Crossing Uneven Ground

New Images in Juried Shows

photograph: Slipping Away
This recently created photograph, Slipping Away, is as much an exploration of mindscape as landscape. This image was accepted by both the Photography 2020 Show sponsored by the Wustum Museum of Fine Art and PhotoMidwest, a biennial show open to photographers from the entire Midwest.
I’m not sure if I’ve taken my work in a new direction or it has taken me, nonetheless I was apprehensive about releasing these most recent images.

For the past 40 or so years I’ve pursued what is called in some circles, “straight photography.” Images that are literal representations of the world. Straight photographs receive little or no manipulation in the darkroom or if manipulated, don’t look it. I’ve always thought of this school of photography as the “purest” form of the medium. What, after all, is the virtue of photography if not realism? Photographs imbue a verisimilitude, a resemblance to reality, not found in other media. We use photographs as documents in journalism to prove the truth of things. Thus the old aphorism “the photograph doesn’t lie.”

Photography, though, is very much about technique. The great landscape photographer Ansel Adams made an analogy between photography and music when he said, “the negative is the score and the print the performance.” Meaning that the image captured by the camera is only a point of departure. When producing the final image using a darkroom or Photoshop, Ansel encouraged photographers to take some artistic license and be expressive. Not satisfied with a machine-like transfer of his negatives to prints, he manipulated, darkened and lightened, parts of his prints to produce the desired effect. Interestingly, as he got older his technique became dramatically more expressive…more manipulated.

photograph: chimera
From my work with botanical subjects, Chimera, has been accepted by both the Photography 2020 at The Wustum Museum of Fine Arts and The Cedarburg Arts Guild Juried Show.

Many photographers develop an ability to previsualize images in their minds. This means that they see the final result, be it color, black & white, manipulated or not, in their mind’s eye as they view the subject. In this way the subject is plastic, something to be molded into a final form. For me, I’m afraid previsualization has taken quite a hold and it may be that my mind is imposing itself on nature more than vice versa. It is in this condition that I’ve been working on my images of the past few years. The shapes that I see in nature awaken something in me and a path to the final image becomes clear. This path leads through exposure and manipulation including the techniques I’ve developed to produce a final image. The images have been departing from straight representation arriving at more figurative expressions.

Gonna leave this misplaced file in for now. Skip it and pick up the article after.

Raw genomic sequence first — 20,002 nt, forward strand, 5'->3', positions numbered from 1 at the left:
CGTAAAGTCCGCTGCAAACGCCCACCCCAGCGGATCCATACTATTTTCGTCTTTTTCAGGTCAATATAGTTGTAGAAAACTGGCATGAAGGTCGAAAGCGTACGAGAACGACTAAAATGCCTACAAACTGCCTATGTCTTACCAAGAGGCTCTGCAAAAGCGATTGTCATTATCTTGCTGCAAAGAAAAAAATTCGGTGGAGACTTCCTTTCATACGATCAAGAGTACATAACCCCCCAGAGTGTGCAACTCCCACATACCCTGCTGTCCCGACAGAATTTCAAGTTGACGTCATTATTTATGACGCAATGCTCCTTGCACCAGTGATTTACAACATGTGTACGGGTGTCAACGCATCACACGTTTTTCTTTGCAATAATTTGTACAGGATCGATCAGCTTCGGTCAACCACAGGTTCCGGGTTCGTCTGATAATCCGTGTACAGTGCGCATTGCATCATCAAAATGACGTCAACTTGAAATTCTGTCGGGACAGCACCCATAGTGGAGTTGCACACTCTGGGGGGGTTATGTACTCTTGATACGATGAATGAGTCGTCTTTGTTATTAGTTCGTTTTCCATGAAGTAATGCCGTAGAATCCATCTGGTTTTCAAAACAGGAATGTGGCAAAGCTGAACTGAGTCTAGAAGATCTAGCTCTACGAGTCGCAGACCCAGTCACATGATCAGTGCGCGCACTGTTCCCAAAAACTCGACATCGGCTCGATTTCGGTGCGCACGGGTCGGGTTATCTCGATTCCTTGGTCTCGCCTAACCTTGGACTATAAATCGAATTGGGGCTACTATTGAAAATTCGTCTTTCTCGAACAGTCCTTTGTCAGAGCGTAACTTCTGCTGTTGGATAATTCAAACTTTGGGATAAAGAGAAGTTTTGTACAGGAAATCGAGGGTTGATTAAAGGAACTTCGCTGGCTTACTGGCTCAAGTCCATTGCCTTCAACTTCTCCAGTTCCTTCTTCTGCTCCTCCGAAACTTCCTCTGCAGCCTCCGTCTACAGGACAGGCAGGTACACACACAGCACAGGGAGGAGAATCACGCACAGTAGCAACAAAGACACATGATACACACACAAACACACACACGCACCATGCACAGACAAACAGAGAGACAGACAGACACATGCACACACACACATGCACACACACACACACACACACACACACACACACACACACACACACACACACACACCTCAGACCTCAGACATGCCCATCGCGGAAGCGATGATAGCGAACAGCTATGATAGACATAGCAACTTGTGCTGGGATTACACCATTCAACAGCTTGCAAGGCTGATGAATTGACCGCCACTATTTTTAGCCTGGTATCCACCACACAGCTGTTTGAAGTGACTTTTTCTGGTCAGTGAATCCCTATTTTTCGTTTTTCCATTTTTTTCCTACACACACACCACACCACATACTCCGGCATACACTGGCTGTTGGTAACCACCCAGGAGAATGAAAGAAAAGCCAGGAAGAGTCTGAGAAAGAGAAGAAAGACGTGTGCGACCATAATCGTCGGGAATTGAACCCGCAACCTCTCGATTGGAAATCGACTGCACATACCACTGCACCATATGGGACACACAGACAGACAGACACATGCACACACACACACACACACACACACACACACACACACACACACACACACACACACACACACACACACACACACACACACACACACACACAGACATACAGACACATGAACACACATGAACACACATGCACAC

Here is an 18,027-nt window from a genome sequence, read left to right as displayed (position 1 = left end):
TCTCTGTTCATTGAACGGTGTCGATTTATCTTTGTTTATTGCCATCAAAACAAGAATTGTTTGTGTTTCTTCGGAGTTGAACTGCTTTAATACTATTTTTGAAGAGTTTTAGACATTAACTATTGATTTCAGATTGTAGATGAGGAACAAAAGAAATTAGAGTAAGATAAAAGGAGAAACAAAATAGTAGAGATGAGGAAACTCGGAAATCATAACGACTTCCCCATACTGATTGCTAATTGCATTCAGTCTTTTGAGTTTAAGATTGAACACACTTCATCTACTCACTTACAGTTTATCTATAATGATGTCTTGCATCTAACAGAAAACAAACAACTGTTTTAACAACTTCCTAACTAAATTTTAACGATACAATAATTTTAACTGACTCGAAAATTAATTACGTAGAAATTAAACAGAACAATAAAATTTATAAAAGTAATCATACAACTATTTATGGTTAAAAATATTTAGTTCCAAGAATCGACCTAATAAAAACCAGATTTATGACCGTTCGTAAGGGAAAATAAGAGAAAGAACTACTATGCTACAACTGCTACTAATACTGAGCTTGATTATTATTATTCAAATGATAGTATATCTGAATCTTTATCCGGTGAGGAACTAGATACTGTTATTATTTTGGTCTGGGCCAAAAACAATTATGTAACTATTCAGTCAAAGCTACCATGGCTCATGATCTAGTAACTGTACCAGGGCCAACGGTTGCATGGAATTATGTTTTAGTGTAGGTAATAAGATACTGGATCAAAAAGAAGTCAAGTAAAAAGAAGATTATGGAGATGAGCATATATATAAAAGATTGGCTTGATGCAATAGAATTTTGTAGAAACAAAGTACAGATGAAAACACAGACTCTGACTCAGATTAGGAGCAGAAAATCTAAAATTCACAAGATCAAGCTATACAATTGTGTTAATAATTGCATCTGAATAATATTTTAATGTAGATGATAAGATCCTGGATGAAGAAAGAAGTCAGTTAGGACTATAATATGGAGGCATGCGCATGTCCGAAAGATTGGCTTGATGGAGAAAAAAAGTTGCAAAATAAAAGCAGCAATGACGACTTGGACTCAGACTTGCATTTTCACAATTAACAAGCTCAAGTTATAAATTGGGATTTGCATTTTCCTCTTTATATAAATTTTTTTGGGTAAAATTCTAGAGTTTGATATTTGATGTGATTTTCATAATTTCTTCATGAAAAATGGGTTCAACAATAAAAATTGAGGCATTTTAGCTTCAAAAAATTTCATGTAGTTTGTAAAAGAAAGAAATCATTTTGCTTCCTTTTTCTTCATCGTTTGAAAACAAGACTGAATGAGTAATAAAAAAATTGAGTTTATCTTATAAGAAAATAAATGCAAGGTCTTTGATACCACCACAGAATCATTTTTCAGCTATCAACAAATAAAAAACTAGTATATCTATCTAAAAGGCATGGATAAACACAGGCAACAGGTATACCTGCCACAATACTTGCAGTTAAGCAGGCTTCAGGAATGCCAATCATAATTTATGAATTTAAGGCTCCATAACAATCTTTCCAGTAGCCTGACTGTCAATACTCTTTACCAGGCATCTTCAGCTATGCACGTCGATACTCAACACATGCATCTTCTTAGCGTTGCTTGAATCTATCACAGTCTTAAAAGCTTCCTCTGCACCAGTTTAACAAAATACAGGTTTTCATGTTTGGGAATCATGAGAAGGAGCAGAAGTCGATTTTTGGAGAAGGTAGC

My new images are waypoints on my photographic journey which has turned into a journey of the spirit. I call them interstitialites. They are an in-betweenness. A vision of the crack between two worlds. Somewhere between light and dark, day and night. Somewhere between external reality and mental interposition. I think of these images as something you might find when you turn over a rock and look underneath. It may be disturbing, unexpected, ambiguous. I find things that stir my spirit and I think they are beautiful.

I’m always interested in what you think. Please leave comments, positive, negative…whatever. They are very appreciated. Thank you!

Information About 2020 Juried Art Shows

Other images were selected for display as well. To see all of my recent work, click here to go to my web site galleries.

4 thoughts on “New Images in Juried Shows

  1. Ilona szeifert

    I like the direction your going in. It’s very abstract. Kind of a surrealism of reality. Keep them coming. I would send a series of pictures to Lenswork magazine for publication.

  2. Marcia Buhler

    Wow! These are the kinds of images one can get lost in. They draw you in, invite you to let go of thought and just bask in the visual experience. I love your description of the process whereby you “previsualize” the final image. Really beautiful work, Tom. Congratulations on having your work accepted in so many juried shows. So well deserved!

    1. Tom Post author

      Thanks Marcia, I was really lucky to get into three exhibitions this year. The Wustum show should be pretty good so I hope you get a chance to see it.

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